My renegade Catholic priest uncle shook me free of this notion in a small private mass he gave for our family. When asked me if I’d receive communion before he held mass, I violently shook my head no. He listened to my reasoning, and paused in thought. “If you returned home after a long absence,” he offered, “wouldn’t your father welcome you to his table?” This favorite priest uncle of mine left the priesthood in his mid-seventies and married. Like me, he was fed up with rules of this institution that had sustained him. But unbeknownst to him, his broad theology had bridged me back to the faith of my childhood.

Today, I call myself an ambiguous Christian with Catholic roots. In practice, I am more Buddhist than anything these days, Thich Nhat Hahn, John Kabat Zinn flavored with Thomas Moore and Theilhard de Chardin. I meditate singularly, and have not yet found my spiritual congregation that sits in a building. I am not sure I need a building anymore, but I still miss it. My Catholic running group, my Shabbat group, my Notre Dame buds, my Cooper Center friends, mis amigos de Decidí Vivir, my book clubs, my Dallas Theater Center pals, my Dream Group and my spiritual mentor of Something New– these friends comprise my self-crafted spiritual community. They are now the wafer that melts in my mouth.

As I steeled myself for my own hardball question last night, the tears began to flow. I tried to explain, inadequately, that jettisoning a culture is a dangerous thing. As I stared out into the room of Jewish faces, I asked them to be kind to the nice Catholic girls who might marry their sons. Perhaps this concept was as foreign to them as suicide and psychiatric wards. I hope not. In a global culture, we need to discover better ways to honor our pasts as we build our futures.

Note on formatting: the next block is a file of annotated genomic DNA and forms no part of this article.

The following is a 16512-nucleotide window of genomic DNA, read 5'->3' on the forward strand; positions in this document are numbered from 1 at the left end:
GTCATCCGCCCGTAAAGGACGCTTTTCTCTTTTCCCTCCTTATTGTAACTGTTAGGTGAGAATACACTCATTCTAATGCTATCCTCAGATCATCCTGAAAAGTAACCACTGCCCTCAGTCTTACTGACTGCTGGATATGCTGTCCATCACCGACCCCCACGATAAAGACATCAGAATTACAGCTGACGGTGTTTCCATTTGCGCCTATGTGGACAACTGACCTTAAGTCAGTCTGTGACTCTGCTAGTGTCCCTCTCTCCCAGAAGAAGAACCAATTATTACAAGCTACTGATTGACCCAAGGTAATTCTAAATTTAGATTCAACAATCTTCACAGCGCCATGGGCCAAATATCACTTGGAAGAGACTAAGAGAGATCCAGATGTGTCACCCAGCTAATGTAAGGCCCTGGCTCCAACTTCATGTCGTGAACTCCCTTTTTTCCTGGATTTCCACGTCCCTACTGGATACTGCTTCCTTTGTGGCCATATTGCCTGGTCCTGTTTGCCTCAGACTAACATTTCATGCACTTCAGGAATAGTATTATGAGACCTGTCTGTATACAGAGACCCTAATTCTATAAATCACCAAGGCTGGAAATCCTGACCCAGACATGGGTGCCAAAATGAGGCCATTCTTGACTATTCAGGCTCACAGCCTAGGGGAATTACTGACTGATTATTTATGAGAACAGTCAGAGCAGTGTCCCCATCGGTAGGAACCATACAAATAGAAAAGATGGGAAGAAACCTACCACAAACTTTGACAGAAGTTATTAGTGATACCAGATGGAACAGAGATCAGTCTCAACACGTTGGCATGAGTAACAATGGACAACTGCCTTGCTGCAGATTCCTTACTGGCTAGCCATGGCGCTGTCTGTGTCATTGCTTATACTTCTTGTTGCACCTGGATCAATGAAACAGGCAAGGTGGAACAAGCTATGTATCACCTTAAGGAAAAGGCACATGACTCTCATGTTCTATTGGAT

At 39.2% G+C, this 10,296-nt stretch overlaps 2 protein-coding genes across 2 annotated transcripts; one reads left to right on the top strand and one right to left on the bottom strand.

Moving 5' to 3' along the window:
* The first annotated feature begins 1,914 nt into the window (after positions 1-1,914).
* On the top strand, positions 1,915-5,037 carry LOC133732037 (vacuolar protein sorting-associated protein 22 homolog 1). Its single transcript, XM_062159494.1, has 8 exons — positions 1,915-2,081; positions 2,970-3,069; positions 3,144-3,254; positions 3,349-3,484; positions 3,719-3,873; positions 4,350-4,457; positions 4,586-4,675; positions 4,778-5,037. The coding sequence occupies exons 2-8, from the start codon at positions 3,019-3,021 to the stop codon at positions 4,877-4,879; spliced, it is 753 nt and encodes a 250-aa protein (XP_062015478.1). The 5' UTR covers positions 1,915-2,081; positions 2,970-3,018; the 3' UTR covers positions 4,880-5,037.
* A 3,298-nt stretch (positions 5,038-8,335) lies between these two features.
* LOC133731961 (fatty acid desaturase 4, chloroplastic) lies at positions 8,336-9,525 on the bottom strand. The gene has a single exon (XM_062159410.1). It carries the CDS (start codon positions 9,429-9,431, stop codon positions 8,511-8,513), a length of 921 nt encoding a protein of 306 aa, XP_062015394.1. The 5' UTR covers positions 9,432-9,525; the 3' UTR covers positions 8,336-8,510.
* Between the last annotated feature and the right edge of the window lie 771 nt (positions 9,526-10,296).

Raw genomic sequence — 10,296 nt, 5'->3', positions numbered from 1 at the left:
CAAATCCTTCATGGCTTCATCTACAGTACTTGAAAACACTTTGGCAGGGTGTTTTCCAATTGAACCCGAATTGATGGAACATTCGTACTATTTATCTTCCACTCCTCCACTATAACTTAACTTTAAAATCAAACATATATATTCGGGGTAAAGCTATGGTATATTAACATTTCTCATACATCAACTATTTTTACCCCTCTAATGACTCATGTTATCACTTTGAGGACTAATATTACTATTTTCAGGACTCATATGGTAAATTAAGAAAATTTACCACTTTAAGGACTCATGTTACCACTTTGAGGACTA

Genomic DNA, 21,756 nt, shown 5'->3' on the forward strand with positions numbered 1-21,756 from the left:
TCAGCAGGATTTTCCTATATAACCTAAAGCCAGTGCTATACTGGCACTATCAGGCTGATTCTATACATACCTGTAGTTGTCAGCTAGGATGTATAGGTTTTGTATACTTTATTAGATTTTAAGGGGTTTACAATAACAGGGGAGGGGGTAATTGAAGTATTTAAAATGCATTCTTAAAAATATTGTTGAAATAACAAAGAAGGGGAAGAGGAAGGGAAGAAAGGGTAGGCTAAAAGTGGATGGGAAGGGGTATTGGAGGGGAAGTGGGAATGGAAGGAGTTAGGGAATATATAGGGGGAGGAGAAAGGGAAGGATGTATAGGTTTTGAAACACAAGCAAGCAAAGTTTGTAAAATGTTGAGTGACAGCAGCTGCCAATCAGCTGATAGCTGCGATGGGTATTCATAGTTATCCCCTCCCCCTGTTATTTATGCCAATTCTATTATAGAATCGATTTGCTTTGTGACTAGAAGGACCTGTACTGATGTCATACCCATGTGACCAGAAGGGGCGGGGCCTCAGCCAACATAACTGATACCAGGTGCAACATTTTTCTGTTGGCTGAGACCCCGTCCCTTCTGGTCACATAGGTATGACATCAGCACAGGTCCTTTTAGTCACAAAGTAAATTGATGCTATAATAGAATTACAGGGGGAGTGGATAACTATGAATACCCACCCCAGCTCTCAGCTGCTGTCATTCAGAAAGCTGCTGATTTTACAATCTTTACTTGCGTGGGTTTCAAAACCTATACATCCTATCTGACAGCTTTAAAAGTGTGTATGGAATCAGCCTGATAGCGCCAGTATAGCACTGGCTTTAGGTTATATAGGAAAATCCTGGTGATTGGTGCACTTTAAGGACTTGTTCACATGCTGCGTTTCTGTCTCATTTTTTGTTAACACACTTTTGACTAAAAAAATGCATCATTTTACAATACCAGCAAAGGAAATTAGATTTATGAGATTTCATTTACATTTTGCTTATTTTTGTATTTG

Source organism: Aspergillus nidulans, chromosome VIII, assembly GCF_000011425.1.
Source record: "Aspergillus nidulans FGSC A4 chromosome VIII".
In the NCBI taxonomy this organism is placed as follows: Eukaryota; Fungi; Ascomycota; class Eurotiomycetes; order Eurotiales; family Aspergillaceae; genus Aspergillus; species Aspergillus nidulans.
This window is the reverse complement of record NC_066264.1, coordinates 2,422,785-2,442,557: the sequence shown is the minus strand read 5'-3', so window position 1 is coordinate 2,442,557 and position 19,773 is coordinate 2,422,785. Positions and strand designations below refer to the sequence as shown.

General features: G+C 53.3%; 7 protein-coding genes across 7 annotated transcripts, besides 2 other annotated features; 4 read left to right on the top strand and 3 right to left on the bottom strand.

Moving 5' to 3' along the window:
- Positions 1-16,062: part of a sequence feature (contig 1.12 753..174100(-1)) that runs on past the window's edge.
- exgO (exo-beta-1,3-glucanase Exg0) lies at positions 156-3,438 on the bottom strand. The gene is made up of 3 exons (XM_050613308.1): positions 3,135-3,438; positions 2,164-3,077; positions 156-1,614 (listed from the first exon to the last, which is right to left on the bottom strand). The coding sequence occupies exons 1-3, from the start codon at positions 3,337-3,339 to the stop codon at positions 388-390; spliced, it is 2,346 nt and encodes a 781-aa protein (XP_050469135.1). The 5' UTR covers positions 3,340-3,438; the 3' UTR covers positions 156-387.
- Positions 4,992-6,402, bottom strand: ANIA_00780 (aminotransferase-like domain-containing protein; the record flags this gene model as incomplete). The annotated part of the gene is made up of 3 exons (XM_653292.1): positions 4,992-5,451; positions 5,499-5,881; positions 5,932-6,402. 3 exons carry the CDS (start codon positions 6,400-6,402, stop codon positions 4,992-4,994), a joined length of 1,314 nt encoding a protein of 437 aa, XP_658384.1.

A marriage that blends religion, geography or bends the traditional notions of man and wife will be more common than not. For these newlyweds, I wish a safer journey than mine, with rules that mold but don’t break them. For me, at 55, there is only one rule. As a Fallen Away Roman Catholic, I don’t quote Bible verses, but this one I do know, Corinthians 13:13: And now these three remain: faith, hope and love. But the greatest of these is love.



"Great insight into the mind and life of someone struggling with this devastating illness. Enjoyable, informative and touching, Struck by Living may assist those suffering with major depressive disorders to recognize and get help for their symptoms earlier."

Harold C. Urschel
Harold C. Urschel III MD MMA, Author of New York Times Bestseller, Healing the Addicted Brain, Chief Medical Strategist,
About Struck By Living

In Struck by Living, Julie Hersh picks apart the irony of her life with humor and brutal honesty. Despite a loving husband, healthy children, financial security, Julie attempted suicide three times. With the help of ECT (electroconvulsive therapy), Julie broke the deadly course of her disorder. Now well, Julie promotes the importance of mental health with collaborations with other artists and organizations.